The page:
Postal Service Finalizes Plan Locking United States into Combustion Mail Trucks During Spiraling Climate Crisis
Environmental groups react to nonsensical plan to pollute neighborhoods with combustion trucks when electric mail trucks are a better option
Today, the postal service issued a record of decision for a controversial procurement plan to replace large portions of the U.S. postal fleet with a polluting and fuel-guzzling new truck model. Environmental groups reacted with ire to the federal government’s costly mistake and missed opportunity to electrify the fleet, which would deliver clean air and climate protections in the middle of a spiraling climate crisis. Reversing course on this procurement plan and electrifying the new mail trucks would prevent the government from burning 110 million gallons of fuel a year.
“DeJoy’s plans for the postal fleet will drag us back decades with a truck model that gets laughable fuel economy. We may as well deliver the mail with hummers,” said Adrian Martinez, senior attorney on Earthjustice’s Right to Zero campaign. “DeJoy’s environmental review is rickety, founded on suspect calculations, and fails to meet the standards of the law. We’re not done fighting this reckless decision.”
The postal service plans to purchase up to 165,000 vehicles, replacing a large swath of its fleet of over 200,000 trucks with a new model that gets a harrowing mileage of 8.6 mpg with the air conditioning on. Ninety percent of the new trucks would be combustion vehicles that get worse miles per gallon than a Ford F-150, and just 10% would be zero emissions, electric trucks.
The new combustion model gets worse mileage than the 1988 Grumman postal truck model when new, and is designed to weigh just one pound over the threshold that would have subjected it to more efficient light-duty vehicle standards. On February 7, the Environmental Protection Agency sent a short letter to the postal service pointing out that its modeling for greenhouse gas emissions from the new combustion mail truck was wildly off, and based on a vehicle that gets two to three times better mileage.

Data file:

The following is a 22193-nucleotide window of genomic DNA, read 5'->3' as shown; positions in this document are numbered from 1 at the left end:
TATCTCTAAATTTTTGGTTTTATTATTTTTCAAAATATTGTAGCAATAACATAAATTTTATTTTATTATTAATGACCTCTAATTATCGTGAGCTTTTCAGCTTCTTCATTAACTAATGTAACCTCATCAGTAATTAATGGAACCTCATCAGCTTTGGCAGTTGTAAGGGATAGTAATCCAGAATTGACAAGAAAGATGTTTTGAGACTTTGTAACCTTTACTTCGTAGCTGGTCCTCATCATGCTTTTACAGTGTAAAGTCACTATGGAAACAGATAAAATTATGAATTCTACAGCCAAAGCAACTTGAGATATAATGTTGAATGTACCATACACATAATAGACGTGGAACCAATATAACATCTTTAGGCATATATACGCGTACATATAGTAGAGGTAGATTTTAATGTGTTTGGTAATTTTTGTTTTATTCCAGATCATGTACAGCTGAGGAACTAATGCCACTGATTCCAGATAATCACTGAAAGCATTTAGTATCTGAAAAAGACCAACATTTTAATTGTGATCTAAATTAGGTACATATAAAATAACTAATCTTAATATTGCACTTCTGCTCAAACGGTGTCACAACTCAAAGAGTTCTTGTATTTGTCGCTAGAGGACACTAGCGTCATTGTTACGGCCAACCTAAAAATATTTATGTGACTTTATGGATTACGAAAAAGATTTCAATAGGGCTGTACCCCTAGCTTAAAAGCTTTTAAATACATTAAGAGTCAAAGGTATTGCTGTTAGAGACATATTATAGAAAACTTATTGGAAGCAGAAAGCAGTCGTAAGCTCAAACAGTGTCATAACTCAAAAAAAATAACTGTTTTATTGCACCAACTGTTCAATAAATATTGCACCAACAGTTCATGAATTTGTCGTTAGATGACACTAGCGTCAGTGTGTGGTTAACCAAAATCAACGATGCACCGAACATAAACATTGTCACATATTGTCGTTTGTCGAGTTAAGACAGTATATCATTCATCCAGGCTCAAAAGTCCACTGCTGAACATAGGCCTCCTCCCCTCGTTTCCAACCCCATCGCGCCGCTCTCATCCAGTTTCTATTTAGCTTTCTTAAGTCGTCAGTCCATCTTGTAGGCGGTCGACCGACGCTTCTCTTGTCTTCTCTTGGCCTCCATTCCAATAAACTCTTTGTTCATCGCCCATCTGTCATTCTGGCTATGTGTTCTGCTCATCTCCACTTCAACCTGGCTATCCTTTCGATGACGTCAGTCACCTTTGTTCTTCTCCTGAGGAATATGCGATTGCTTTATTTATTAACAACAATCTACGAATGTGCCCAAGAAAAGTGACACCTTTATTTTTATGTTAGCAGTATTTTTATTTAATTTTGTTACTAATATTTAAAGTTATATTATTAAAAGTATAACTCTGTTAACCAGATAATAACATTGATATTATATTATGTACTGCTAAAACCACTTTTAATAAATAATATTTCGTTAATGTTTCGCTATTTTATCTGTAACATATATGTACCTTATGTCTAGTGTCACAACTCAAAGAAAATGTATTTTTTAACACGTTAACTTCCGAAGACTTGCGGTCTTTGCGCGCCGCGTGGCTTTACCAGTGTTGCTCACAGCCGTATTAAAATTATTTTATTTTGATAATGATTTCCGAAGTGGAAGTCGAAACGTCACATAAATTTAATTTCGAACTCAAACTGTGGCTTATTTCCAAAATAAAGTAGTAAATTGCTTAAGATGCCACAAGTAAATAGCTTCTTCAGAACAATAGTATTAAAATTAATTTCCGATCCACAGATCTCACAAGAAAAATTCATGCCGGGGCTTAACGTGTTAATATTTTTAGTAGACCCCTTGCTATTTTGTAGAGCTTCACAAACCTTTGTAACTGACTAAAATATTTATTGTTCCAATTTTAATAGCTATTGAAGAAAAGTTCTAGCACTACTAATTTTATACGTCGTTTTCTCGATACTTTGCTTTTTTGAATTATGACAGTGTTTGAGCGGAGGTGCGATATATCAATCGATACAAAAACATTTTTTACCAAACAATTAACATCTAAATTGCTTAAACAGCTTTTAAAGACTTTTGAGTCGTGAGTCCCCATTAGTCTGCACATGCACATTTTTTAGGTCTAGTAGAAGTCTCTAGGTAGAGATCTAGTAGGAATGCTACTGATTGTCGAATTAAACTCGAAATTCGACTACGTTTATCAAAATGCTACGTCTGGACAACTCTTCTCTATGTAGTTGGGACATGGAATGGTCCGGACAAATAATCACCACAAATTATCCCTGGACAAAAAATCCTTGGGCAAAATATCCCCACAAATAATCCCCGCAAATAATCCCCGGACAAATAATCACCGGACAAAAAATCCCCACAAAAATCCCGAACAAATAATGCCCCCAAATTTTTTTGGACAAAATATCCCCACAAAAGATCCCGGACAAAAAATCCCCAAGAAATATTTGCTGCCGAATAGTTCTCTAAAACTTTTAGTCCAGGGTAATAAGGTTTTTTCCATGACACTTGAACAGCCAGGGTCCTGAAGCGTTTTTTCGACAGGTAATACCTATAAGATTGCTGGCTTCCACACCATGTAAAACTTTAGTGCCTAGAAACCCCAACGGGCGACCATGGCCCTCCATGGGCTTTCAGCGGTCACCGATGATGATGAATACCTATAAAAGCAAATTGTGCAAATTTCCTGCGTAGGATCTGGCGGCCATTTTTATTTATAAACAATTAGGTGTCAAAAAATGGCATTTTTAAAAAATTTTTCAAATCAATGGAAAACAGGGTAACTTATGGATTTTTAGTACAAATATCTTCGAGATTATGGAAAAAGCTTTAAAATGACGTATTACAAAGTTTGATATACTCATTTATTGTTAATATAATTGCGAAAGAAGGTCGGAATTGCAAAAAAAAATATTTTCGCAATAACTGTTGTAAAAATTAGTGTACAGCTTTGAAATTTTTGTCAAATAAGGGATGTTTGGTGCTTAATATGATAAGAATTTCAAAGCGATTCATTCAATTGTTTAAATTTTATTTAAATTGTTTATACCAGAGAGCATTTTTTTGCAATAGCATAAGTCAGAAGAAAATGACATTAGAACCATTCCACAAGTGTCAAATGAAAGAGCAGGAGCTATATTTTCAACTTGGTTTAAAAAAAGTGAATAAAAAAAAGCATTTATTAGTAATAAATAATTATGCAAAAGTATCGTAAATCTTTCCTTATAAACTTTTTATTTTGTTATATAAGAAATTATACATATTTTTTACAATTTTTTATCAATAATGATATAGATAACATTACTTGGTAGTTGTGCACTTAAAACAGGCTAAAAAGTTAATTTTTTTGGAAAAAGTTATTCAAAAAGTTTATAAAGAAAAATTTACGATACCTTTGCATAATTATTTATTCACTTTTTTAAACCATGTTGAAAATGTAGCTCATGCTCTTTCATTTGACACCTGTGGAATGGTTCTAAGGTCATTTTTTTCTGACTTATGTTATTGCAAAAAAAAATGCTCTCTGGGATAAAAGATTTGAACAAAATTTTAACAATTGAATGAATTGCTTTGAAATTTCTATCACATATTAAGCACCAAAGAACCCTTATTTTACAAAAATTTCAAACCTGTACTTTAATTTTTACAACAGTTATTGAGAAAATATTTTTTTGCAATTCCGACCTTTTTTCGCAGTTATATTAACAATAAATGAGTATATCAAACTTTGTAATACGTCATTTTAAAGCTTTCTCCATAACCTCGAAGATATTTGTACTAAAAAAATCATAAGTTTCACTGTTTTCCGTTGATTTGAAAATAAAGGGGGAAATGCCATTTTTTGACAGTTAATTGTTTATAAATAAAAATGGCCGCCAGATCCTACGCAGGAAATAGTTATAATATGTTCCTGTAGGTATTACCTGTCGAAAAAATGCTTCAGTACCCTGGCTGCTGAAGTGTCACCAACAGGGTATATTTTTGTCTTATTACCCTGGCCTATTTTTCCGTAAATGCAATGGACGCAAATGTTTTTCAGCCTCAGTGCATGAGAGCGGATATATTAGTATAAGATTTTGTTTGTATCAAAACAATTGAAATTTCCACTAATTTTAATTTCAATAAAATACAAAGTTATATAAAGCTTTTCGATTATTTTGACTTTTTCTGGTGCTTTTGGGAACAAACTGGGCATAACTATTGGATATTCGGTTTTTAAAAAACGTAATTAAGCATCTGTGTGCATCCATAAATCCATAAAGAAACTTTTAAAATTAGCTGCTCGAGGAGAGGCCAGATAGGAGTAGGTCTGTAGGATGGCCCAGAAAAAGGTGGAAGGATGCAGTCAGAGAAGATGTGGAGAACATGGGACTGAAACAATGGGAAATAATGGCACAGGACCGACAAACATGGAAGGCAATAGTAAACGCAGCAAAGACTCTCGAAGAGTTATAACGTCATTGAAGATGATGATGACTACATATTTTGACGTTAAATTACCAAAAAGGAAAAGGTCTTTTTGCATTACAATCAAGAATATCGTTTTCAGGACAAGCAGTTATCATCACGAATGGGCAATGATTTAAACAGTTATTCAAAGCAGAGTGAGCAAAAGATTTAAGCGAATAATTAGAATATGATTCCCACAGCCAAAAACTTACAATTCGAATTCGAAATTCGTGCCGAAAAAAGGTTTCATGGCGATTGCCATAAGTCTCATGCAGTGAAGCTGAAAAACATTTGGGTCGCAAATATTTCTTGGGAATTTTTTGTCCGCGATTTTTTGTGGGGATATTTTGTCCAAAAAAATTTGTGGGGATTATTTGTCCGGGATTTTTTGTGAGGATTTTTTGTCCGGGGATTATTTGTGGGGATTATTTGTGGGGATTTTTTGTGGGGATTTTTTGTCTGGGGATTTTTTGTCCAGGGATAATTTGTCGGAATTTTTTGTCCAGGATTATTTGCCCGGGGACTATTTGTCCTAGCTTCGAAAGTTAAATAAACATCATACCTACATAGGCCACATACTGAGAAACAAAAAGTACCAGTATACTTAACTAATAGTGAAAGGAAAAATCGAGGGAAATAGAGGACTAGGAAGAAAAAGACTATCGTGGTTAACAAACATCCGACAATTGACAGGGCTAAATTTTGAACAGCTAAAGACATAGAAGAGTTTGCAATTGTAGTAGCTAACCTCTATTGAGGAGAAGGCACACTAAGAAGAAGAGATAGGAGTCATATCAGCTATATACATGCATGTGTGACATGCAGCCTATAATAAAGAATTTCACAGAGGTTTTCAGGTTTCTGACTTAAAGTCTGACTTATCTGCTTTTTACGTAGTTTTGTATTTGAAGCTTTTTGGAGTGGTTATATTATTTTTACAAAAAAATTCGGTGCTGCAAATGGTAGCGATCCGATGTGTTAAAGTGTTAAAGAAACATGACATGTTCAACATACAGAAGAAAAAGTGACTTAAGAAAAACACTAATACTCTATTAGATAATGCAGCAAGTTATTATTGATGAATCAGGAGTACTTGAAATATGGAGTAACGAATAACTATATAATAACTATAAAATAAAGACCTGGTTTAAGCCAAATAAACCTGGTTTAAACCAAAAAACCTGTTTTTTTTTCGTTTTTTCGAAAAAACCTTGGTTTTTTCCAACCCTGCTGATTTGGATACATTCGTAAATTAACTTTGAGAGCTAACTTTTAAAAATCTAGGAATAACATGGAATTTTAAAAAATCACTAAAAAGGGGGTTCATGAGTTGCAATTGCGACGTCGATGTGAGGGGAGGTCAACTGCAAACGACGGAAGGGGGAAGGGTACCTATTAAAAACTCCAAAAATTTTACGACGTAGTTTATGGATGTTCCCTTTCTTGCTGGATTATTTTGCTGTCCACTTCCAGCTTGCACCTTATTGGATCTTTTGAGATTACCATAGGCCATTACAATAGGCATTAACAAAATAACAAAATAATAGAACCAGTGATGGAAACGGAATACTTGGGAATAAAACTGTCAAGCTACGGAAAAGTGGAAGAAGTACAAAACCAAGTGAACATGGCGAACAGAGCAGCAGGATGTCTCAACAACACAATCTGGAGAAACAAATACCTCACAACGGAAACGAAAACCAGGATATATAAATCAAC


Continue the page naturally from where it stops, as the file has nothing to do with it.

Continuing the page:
If the government were to instead invest in electric mail trucks, the country would avoid burning 110 million gallons of fuel every year.
The postal service’s fleet makes up a third of the country’s entire federal fleet. In January 2021, President Biden issued an executive order to electrify the federal fleet “including vehicles of the United States Postal Service,” and committed to planning that would spur “the creation of union jobs in the manufacture of those new vehicles.” But the new postal truck model is not slated to be built by American workers with good union jobs. Instead, it appears to be allowing this program to be implemented with non-union labor in South Carolina, sparking opposition from the United Auto Workers, one of the largest unions in the country.
Under the National Environmental Policy Act, federal entities must analyze the consequences of their actions before making them. Here, the Postal Service did a deeply flawed analysis too late. In addition, the postal service has thus far avoided holding public hearings on the plans, and says it is rejecting the comments from over 20,000 members of the public who commented on the final plan through Earthjustice’s action portal.
Read the Earthjustice article from Adrian Martinez, “You’ve Got Mail — and Clean Air”
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